Saturday, January 31, 2015

Vitage suibans and flowerpots in China

During my trip to China last year, I visited a couple of antique shops. They were located in touristy places so the prices were probably a little higher, but in China one can haggle even in the government owned shops. Their merchandise was mostly vintage rather than antique. Below are images of a few porcelain suibans I saw in one of the shops. This kind of container is traditionally used in China to grow flower bulbs. To me, the two in the top row looked somewhat unusual. The one marked with a single asterisk was fan-shaped with a price tag of about AU$618. The one marked with a double asterisk was only AU$309.

Below is another interesting porcelain suiban which was on sale for AU$740.

This trip also made me aware of the traditional Chinese flowerpots. Some of them were as exquisite and elegant as the one shown in the image ‘A’ below. Image ‘B’ shows a celadon pot with a hefty price tag of AU$1030. Image ‘C’ shows another flowerpot selling for AU$740. 

Quite expensive considering these ceramics are only 50-100 years old.

Friday, January 23, 2015

Penjing Museum, Tiger Hill, Suzhou

Another post about my visit to Tiger Hill, which took place this time last year. One of the traditional buildings at the Tiger Hill Penjing Garden was a penjing museum. All information there was in Chinese, so I concentrated on examining antique containers displayed there. Images below show some of them.

Below is the legend to the images above:

A – Blue and white porcelain, size 41 x 27 x 15 cm, late Qing Dynasty (1644-1912).
B – Coarse clay container, size 37 x 55 x 18 cm, Ming (1368–1644) or early Qing Dynasty.
C – River clay container, 49 x 25 x 15 cm, mid Qing Dynasty.
D – Yuxing ‘purple sand’ ware with landscape painted in black pigment, size 48 x 32 x 18 cm, late Qing Dynasty.
E – No information, probably Yuxing ware, unusual form and decoration.
F – Yuxing ‘purple sand’ ware with painting and calligraphy, possibly by artist Lu Hui Li (1851-1920), size 24 x 24 x 36 cm.
G – Yellow clay container, probably Yuxing ware, size 18 x 15.8 cm, late Qing Dynasty.
H – Yuxing ‘purple sand’ ware, unusual bucket-shaped container, size 20 x 20 x 18.5 cm, mid Qing Dynasty (displayed as a photograph).
I – Container with ink painting style decoration, size 26.5 x 16.5 x 14 cm, mid Qing Dynasty (displayed as a photograph).

Apart from that, an antique penjing tool displayed there made me realize how basic the tools were in the olden days (see images below).

I don't visit penjing museums very often, so it was fun.

Tuesday, January 13, 2015

Tiger Hill Penjing Garden, Suzhou

Tiger Hill Penjing Garden is the best ‘bonsai garden’ I have seen to date and I have seen a few places in Japan, China, Singapore, Malaysia and Australia. Before saying anything about the garden one must appreciate that Tiger Hill and Suzhou are steeped in ancient history and culture. Historic references to it go back to ‘Spring and Autumn’ period (771-476 BC). For thousands of years Suzhou remained an important cultural centre, it became the “city of gardens” and the home of Suzhou school of penjing. Images below show some of the Tiger Hill surrounds.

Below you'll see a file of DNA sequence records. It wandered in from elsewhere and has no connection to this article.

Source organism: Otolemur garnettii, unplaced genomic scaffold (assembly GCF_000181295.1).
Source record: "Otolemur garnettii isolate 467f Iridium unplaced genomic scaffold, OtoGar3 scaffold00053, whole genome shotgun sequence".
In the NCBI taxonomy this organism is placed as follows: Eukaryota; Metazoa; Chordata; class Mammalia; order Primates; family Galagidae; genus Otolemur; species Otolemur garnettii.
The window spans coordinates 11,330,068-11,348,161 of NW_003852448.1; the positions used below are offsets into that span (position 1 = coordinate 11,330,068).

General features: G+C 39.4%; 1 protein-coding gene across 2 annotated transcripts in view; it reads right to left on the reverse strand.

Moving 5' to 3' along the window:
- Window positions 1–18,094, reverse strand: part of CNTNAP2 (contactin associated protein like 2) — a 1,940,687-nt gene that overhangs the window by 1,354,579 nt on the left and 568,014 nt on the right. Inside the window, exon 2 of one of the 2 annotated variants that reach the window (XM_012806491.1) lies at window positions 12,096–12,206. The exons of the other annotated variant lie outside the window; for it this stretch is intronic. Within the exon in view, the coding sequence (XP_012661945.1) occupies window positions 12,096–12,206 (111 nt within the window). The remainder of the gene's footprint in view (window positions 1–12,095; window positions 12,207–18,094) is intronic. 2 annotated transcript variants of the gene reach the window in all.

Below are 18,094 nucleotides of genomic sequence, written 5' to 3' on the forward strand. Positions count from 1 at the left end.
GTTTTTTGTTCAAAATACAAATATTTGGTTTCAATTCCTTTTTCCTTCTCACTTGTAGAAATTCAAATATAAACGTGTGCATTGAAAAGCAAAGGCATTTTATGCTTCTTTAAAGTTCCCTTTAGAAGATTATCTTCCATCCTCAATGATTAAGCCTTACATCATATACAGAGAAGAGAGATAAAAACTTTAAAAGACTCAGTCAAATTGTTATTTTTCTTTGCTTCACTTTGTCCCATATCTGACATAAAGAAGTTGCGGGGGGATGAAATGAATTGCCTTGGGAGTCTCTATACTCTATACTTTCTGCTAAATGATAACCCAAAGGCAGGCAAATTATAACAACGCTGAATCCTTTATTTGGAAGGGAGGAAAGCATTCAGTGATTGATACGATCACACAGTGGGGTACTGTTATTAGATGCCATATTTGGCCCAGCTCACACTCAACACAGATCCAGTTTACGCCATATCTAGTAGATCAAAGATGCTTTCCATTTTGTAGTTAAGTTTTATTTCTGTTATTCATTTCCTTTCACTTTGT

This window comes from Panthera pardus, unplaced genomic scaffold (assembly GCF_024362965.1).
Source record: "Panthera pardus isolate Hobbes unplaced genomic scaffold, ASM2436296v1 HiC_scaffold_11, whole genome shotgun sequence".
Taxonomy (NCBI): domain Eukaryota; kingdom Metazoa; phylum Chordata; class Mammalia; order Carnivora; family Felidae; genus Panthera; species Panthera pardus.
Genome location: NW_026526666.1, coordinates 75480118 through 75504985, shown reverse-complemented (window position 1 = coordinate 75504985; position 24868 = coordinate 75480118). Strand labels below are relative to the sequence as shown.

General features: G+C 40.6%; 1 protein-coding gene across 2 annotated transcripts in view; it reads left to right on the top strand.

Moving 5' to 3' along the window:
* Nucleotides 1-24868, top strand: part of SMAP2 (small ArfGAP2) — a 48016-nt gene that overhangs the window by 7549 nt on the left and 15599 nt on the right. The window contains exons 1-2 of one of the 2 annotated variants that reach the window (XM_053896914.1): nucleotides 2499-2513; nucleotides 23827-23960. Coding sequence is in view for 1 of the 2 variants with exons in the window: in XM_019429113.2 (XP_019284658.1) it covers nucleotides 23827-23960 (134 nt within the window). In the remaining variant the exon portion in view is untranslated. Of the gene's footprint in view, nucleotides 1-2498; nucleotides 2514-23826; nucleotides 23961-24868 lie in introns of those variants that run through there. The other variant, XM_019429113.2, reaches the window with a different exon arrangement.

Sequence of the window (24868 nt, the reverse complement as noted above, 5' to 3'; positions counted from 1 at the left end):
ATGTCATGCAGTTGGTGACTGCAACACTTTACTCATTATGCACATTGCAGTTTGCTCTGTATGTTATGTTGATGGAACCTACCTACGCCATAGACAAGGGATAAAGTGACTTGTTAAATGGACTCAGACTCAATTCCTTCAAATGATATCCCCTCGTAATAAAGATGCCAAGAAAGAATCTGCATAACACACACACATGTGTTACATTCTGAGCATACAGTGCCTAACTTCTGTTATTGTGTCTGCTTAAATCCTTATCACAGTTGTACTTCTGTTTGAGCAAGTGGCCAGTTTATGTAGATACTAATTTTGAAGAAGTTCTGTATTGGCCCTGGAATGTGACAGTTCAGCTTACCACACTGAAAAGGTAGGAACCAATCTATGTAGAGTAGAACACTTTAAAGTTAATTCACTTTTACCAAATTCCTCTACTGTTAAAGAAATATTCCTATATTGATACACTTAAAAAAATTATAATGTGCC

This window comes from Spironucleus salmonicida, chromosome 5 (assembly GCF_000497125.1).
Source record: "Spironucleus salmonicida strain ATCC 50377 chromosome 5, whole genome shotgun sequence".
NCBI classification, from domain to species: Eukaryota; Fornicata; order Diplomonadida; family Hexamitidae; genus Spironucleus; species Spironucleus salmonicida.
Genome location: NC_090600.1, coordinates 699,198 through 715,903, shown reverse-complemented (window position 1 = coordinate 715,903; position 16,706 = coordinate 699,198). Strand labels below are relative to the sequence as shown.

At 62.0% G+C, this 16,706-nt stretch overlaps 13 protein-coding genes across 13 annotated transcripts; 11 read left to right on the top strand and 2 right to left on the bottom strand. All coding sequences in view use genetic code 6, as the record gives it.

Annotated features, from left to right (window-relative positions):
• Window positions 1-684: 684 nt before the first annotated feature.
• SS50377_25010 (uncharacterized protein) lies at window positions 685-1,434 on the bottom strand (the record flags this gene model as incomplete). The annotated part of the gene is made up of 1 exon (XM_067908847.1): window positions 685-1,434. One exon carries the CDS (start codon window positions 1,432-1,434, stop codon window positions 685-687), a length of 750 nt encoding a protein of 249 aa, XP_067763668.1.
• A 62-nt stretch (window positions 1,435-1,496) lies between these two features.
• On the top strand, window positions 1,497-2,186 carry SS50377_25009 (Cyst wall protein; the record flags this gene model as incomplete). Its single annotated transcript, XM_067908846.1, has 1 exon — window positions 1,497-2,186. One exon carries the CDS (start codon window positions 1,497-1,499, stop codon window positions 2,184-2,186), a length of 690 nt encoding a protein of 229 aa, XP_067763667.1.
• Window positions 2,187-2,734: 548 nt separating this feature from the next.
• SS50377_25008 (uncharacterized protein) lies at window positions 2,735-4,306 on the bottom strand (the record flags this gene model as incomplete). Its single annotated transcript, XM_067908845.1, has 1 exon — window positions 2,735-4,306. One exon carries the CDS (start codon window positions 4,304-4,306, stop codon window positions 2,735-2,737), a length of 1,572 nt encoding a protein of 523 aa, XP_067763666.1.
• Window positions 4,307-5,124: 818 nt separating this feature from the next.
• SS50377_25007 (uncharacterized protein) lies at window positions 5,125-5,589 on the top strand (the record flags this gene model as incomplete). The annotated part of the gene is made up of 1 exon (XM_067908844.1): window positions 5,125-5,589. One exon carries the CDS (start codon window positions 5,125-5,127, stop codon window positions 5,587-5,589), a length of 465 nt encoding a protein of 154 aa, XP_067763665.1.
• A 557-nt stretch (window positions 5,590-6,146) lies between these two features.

All elements of Tiger Hill Penjing Garden form a cohesive whole. Buildings, walls, walkways and hundreds of penjing trees are all in harmony with each other. See it for yourself in the images below.

Most penjing trees were of a high standard, however it was very difficult to photograph them because they invariably had a busy backdrop behind them. Elms (Ulmus pumila, U. parvifolia) and Chinese Sweet Plum (Sageretia theezans) constituted the majority of deciduous trees in the garden. Images below will give you a representative sample.

A handful of broad-leaved trees had leaves on them and they are shown below. The one in the middle is Japanese Box (Buxus harlandii).

As for the conifers, junipers were almost exclusively Juniperus formosana and J. chinensis. All J. formosana trees had brownish foliage (see images below). Some of the trees were quite large. The image marked with asterisk shows a two-meter-tall tree.

Images below show some of the pines, which mostly were White Pine (Pinus parviflora) and Black Pine (Pinus thunbergii).

There was also a number of very high standard rock penjing shown in the images below.

Every moment in Tiger Hill Penjing Garden was simply precious.

Friday, January 09, 2015

Penjing Garden at the Humble Administrator’s Garden, Suzhou

This penjing garden is a fenced-off enclave within the Humble Administrator’s Garden. It's not very big, but it has enough trees to enthral any bonsai practitioner (see images below).

This garden had a good mix of species, but conifers, especially pines were still a majority. Images below show some of the larger pines in the garden.

There were a lot of medium sized pines as well (see images below).

Junipers were well represented too (images below). 

Images below show a few Podocarpus penjing.

Busy backgrounds of this garden made it difficult to take good photos of the trees. It was especially challenging to photograph deciduous trees. I did get lucky in some instances. Below are some photos of the deciduous trees taken against plain backgrounds.

More deciduous tree images below. 

There were a few instances of broad leaved trees with the leaves on, which would give you a glimpse of how deciduous penjing look in autumn (see images below).

And finally, there were a few rock penjing compositions shown in the images below.

This place is a must for a bonsai enthusiast visiting Suzhou.